and Thy all-holy and good and life-giving Spirit,
now and ever, and to the ages of ages.
Amen.

By St. Basil the Great, 4th century Bishop of Caesarea and defender of the faith.

Bibliography on the Trinity

The Trinity Series Gfx_4x3 TitleMy studies for our series “The Trinity” at Eastbrook plunged me into a lot of reading, reflecting, and praying. Along with a thorough study of Scripture on the nature of God as Trinity, I strongly recommend readings of the early Christian creeds, particular the Nicene Creed and the Chalcedonian Formula.

However, I also turned to a lot of authors from different eras far more brilliant than me on this topic. At times people ask me whether I have books I recommend alongside of certain preaching series. I find that a difficult question to always answer briefly, so here is the bibliography I utilized for this series on God the Father, God the Son, and God the Holy Spirit.

Bibliography on the Trinity:

Khaled Anatolios. Retrieving Nicaea: The Development and Meaning of Trinitarian Doctrine. Grand Rapids, MI: Baker Academic, 2011.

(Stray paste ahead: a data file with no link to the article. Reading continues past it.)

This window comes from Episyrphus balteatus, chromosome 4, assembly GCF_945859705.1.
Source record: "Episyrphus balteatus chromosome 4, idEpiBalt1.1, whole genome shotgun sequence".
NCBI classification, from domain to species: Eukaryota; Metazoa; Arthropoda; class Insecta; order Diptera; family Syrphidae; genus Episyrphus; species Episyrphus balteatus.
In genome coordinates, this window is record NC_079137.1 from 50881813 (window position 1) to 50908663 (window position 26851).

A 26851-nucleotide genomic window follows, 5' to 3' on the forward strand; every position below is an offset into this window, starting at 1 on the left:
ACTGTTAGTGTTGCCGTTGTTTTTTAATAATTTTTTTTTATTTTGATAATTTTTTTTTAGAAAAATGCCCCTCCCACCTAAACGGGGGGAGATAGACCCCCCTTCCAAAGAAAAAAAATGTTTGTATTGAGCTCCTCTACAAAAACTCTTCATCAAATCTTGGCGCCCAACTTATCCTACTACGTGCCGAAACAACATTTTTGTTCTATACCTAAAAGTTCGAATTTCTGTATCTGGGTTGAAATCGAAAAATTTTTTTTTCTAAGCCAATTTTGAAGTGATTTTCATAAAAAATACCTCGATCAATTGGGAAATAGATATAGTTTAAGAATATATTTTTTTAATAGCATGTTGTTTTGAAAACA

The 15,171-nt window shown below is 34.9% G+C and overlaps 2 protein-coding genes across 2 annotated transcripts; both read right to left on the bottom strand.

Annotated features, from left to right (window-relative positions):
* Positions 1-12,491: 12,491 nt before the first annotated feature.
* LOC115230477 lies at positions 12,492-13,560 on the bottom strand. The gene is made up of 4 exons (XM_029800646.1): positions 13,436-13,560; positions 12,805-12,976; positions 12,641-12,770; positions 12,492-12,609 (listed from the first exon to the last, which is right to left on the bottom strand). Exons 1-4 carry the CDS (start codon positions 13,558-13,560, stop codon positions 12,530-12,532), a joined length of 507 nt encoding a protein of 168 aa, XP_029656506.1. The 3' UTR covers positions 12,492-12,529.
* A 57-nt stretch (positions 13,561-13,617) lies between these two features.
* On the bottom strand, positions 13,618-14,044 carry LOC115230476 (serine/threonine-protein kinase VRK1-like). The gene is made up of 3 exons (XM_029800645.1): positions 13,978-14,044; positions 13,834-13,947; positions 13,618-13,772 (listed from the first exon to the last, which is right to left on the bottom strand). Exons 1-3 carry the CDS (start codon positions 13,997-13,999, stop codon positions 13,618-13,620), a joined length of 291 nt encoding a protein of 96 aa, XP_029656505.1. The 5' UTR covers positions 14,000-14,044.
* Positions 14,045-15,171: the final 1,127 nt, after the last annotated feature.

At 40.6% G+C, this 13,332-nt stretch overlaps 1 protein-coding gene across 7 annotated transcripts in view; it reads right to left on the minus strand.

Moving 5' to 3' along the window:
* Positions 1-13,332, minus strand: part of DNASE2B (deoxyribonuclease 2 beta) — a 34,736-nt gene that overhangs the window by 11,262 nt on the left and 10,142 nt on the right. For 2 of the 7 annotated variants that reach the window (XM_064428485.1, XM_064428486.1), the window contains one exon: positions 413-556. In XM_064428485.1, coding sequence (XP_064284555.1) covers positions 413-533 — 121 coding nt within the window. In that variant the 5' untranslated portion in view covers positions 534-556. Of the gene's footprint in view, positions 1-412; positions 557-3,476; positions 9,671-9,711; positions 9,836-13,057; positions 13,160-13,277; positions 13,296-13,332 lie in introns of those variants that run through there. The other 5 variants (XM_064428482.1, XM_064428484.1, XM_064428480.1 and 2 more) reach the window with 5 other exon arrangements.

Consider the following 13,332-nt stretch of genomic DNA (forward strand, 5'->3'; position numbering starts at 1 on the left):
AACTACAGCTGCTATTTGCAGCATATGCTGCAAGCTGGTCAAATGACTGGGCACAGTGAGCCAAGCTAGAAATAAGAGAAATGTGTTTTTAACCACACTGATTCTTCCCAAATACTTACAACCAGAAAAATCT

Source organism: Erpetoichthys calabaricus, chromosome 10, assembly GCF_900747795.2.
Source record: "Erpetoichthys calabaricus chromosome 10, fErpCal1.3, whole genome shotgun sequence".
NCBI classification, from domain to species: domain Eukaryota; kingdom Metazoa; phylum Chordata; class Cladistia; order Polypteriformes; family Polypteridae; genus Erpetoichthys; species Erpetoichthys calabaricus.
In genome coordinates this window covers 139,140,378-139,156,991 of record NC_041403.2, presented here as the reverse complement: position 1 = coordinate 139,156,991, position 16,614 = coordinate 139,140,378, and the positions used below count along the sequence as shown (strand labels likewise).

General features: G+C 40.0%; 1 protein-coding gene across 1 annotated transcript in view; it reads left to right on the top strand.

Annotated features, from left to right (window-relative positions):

Athanasius. On the Incarnation with an Introduction by C. S. Lewis. Yonkers, NY: St. Vladimir’s Seminary Press, 2012.

Augustine. The Trinity. Trans. Edmund Hill. Brooklyn: New City Press, 1991.

Tim Chester. Delighting in the Trinity. Kregel Publications, 2005.

Mary T. Clark. “The Trinity in Latin Christianity,” pp. 276-290. In Christian Spirituality: Origins to the Twelfth Century. Ed. by Bernard McGinn, John Meyendorff, and Jean Leclercq. New York: Crossroad, 1985.

Walter Elwell, ed. The Evangelical Dictionary of Theology, 2nd edition. Grand Rapids, MI: Baker Books, 2001.

Gilles Emery and Matthew Levering, eds. The Oxford Handbook of the Trinity. New York: Oxford University Press, 2011.

Millard Erickson. Making Sense of the Trinity. Grand Rapids, MI: Baker Books, 2000.

Timothy George, ed. God the Holy Trinity: Reflections on Christian Faith and Practice. Grand Rapids, MI: Baker Academic, 2006.

Kevin N. Giles. The Trinity and Subordinationism. Downers Grove, IL: InterVarsity Press, 2002.

________. Jesus and the Father. Grand Rapids, MI: Zondervan, 2006.

Gregory of Nazianzus. On God and Christ: The Five Theological Orations and Two Letters to Cledonius. Yonkers, NY: St. Vladimir’s Seminary Press, 2002.